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Full text of "Treatise On Applied Analytical Chemistry(Vol-1)"

LIGHTING OILS                                    347

EXAMPLE :   During 5 hours the following intensities were observed, the
consumption of oil being 180 grams.

Time,
ist hour
2nd    ,,
3rd    „
4th    „
5th    ,,

Luminous intensity in
candles.

9-50
9-00

. 8-50
S-oo
7-50

Total candles   42-50

Mean luminous intensity = 42-50 : 5 = 8-50 candles.

Mean consumption per candle-hour = 180 : 42-50 = 4-23 grams.

Yield, or light produced per gram of oil = 42-50 : 180 = 0-23 candle-hour.

Decrease of luminous intensity = (Q^O-^^O) : 9-50 = 0-21.

It must be pointed out that petroleums of different quality do not burn
equally well in all lamps, principally on account of the different quantities of
air they require to burn completely. If the lamp does not allow access of
sufficient air the combustion, being incomplete, will give rise to smoke and
unpleasant smell, whereas excess of air in the flame will cool the latter too much
and diminish the luminosity as well as the consumption. In general, Russian oils
require more air than the American, while with oils from the same locality,
more air is required by those rich in heavy and poor in light fractions. In any
case it is necessary, to obtain comparable results, to work with the same lamps
and to allow for the form and dimensions of their essential parts, namely, the
holder, burner and chimney. Marked influence on the course of the combus-
tion is also exercised by the wick, especially the length and quality of the fibre
and the structure and compactness of the tissue; wicks of the same quality
and dimensions should be used in all measurements, and they should be either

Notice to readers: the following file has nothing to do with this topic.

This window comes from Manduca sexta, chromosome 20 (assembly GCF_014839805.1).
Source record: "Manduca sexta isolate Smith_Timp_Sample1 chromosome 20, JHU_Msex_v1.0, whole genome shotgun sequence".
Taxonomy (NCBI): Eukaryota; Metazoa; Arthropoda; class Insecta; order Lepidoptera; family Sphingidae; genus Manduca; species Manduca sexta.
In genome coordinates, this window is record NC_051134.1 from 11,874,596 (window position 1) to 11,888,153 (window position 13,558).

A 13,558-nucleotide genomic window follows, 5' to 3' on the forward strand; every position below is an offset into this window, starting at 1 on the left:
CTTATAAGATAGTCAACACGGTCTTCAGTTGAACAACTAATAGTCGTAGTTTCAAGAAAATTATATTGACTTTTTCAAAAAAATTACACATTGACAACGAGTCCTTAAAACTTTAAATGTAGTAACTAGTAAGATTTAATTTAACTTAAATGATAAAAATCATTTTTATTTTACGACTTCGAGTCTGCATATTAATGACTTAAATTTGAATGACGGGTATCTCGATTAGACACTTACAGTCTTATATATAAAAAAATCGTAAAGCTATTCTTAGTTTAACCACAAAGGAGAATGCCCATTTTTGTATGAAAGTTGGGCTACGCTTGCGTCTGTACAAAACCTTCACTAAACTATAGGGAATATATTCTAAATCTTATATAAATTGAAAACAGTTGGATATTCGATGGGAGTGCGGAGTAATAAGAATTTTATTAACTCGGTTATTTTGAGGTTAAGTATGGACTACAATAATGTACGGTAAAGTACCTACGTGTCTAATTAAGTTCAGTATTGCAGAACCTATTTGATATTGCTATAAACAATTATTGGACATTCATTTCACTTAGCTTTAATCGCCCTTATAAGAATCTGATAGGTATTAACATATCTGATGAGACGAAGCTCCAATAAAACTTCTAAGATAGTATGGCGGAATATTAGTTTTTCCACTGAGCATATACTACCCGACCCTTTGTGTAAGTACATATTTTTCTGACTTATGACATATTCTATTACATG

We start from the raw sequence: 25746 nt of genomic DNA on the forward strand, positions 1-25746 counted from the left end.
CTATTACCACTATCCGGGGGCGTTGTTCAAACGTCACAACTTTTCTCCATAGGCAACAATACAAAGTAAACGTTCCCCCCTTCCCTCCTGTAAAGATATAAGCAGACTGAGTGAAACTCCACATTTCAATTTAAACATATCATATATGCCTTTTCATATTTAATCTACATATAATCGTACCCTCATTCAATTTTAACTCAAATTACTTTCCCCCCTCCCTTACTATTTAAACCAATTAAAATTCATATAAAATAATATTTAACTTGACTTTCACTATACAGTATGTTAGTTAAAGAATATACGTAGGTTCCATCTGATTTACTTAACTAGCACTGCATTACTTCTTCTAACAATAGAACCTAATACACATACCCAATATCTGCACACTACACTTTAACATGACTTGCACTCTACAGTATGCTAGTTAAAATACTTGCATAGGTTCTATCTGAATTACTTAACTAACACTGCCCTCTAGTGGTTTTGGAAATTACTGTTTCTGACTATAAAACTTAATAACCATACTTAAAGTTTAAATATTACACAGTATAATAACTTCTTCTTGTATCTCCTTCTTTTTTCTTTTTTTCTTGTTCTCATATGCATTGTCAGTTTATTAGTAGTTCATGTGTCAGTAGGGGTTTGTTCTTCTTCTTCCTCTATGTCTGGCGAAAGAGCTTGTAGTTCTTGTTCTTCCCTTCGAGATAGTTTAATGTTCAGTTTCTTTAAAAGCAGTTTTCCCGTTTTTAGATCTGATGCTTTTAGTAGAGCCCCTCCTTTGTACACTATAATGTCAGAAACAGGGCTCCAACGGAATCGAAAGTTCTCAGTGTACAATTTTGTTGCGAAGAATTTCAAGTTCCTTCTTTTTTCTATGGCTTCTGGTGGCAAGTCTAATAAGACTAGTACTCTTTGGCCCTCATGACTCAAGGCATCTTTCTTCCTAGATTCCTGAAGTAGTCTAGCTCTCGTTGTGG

new or washed thoroughly with petroleum ether and then dried.

8. Behaviour at Low Temperature.—This test is made on oils to
be used in the open in cold places. A little of the oil is cooled for an hour,
in a test-tube with a thermometer passing through its stopper, at the lowest
temperature to which it is likely the oil may be exposed, to ascertain if
the oil remains clear and mobile or if solid substances separate. For the
procedure, see Heavy Oils, Physical Tests, 8.

2. Chemical Tests

1.  Acidity.—This may be due to inorganic acids (principally sulphuric
acid) or to organic acids.    The tests are made as follows :

(a) INORGANIC ACIDS. The oil is shaken with tepid water containing
a little methyl orange ; if the colour changes to red, the aqueous layer is
separated and tested with barium chloride.

(&) ORGANIC ACIDS. If test (a) gives a positive result, the oil to be
used for the present test is first washed with hot water: 100 c.c. of
the oil are dissolved in 100 c.c. of a neutral alcohol-ether (i: 4) mixture
in presence of a drop of phenolphthalein solution and a drop of N/io-sodium
hydroxide solution, the whole being shaken in a cylinder: the red colour
persists if the oil is neutral, but disappears if organic acids are present.

2.  Degree of Refining.—The oil is shaken with an equal volume of, more than one-half distils above 90°, these